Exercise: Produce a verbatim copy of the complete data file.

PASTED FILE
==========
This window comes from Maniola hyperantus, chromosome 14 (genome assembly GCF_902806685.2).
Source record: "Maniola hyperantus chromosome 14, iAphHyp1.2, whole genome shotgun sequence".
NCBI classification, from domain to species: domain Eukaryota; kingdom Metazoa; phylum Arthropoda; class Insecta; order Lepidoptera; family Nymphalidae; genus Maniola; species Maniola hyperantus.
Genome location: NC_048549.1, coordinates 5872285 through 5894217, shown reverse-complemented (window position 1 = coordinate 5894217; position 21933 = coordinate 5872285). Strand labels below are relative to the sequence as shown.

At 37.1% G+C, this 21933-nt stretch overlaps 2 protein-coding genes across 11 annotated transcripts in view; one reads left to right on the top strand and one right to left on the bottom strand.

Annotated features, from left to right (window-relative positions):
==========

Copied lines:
This window comes from Maniola hyperantus, chromosome 14 (genome assembly GCF_902806685.2).
Source record: "Maniola hyperantus chromosome 14, iAphHyp1.2, whole genome shotgun sequence".
NCBI classification, from domain to species: domain Eukaryota; kingdom Metazoa; phylum Arthropoda; class Insecta; order Lepidoptera; family Nymphalidae; genus Maniola; species Maniola hyperantus.
Genome location: NC_048549.1, coordinates 5872285 through 5894217, shown reverse-complemented (window position 1 = coordinate 5894217; position 21933 = coordinate 5872285). Strand labels below are relative to the sequence as shown.

At 37.1% G+C, this 21933-nt stretch overlaps 2 protein-coding genes across 11 annotated transcripts in view; one reads left to right on the top strand and one right to left on the bottom strand.

Annotated features, from left to right (window-relative positions):